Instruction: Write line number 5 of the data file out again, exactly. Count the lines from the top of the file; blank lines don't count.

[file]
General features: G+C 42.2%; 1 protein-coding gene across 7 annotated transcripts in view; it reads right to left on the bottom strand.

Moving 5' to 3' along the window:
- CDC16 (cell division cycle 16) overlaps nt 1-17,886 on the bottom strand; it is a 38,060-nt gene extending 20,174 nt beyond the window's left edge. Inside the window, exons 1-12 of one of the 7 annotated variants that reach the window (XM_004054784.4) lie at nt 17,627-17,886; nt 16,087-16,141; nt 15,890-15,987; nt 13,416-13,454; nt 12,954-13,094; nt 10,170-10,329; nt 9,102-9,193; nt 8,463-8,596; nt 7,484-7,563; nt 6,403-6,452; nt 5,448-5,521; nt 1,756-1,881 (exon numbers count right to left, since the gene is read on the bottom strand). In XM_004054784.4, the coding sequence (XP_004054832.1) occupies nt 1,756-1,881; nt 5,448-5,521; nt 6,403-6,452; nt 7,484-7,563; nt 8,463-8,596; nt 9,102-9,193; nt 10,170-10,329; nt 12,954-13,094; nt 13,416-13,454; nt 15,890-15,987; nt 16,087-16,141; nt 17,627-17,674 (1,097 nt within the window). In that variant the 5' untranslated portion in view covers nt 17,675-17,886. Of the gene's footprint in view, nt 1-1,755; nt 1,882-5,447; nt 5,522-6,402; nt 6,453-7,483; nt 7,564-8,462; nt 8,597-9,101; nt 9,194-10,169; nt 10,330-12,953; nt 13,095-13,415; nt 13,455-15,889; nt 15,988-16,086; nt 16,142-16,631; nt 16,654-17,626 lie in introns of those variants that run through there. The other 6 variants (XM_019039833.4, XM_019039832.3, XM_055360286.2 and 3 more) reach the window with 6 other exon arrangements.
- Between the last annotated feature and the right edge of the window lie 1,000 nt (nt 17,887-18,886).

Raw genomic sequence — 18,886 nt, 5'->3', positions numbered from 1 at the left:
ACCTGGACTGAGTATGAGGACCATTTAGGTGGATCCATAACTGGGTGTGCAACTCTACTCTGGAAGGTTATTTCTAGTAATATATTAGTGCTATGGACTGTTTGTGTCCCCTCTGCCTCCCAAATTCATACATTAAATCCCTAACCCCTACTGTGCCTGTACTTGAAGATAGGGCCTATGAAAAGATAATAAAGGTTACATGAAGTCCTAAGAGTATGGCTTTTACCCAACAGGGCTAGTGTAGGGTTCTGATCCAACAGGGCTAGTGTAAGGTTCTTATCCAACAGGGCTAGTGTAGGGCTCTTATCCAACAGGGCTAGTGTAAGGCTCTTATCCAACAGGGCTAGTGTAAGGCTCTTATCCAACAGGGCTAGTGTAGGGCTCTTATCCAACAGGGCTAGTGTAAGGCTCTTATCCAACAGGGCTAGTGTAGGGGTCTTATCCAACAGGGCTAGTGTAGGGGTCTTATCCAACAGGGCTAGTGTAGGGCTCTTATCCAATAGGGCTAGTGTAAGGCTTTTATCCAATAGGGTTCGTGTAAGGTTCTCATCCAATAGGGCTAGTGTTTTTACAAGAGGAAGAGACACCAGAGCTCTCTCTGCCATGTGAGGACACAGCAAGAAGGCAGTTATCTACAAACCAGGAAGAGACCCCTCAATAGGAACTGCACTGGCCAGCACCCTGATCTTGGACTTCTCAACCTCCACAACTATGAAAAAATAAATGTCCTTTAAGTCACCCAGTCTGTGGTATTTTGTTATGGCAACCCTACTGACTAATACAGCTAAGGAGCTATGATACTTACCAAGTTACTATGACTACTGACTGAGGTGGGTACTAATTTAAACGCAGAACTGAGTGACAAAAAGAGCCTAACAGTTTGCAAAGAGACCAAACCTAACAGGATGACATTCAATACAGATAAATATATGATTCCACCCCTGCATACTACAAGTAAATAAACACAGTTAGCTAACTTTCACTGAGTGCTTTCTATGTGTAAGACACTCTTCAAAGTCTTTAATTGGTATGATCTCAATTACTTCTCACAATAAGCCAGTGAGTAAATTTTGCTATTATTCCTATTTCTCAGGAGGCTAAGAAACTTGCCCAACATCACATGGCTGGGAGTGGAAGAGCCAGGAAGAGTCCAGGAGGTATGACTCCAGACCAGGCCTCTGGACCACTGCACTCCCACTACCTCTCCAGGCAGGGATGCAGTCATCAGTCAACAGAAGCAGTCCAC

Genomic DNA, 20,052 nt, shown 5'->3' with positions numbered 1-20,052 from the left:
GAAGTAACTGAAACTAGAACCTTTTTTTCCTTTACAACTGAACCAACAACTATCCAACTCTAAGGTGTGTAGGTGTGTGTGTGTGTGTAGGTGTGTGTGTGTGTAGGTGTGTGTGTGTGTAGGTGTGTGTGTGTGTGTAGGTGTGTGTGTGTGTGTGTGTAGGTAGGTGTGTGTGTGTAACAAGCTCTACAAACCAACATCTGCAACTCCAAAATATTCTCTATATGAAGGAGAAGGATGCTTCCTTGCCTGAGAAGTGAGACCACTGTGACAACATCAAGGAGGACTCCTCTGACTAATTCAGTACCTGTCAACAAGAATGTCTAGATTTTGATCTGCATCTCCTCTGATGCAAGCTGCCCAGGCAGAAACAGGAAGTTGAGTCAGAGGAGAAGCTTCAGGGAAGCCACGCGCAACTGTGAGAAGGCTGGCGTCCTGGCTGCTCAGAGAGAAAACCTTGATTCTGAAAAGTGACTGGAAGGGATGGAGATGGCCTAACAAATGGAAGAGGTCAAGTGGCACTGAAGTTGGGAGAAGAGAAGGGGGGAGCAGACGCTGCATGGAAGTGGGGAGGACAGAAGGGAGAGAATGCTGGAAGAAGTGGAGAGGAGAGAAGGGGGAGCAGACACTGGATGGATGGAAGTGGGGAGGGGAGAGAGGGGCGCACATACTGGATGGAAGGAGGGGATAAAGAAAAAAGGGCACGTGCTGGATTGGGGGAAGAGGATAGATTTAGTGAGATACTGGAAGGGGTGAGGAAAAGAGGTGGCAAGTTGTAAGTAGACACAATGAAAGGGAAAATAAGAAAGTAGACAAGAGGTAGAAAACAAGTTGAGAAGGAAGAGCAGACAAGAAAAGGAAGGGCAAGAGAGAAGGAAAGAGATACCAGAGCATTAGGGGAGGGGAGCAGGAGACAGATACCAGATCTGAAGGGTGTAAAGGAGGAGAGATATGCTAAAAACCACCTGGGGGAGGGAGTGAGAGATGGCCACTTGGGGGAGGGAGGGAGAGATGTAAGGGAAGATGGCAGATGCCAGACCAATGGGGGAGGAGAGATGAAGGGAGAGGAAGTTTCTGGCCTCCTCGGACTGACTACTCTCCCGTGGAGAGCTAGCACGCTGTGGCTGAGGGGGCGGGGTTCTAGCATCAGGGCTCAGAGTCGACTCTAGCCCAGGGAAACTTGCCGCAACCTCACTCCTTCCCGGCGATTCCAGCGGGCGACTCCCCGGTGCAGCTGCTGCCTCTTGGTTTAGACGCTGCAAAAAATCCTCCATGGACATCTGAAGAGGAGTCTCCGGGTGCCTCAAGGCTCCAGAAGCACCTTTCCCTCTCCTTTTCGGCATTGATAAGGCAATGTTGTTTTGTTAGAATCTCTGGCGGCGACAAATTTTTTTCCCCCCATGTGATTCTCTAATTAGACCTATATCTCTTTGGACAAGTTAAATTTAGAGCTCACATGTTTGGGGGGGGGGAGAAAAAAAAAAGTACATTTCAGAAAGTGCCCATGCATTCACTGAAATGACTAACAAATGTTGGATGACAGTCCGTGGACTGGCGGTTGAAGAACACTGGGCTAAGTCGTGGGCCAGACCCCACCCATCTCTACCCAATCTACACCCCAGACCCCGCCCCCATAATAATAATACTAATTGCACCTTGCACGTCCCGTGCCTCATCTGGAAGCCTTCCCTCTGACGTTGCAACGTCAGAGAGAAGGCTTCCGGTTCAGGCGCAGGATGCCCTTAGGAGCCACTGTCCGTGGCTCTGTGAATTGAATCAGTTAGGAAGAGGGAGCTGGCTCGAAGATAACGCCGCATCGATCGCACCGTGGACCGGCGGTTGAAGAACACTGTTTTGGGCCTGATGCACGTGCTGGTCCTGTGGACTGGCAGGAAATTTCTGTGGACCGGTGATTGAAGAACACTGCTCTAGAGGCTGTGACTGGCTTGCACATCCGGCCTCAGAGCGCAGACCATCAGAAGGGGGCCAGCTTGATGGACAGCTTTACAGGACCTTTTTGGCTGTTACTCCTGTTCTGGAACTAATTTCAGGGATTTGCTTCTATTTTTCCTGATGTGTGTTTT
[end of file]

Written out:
Raw genomic sequence — 18,886 nt, 5'->3', positions numbered from 1 at the left: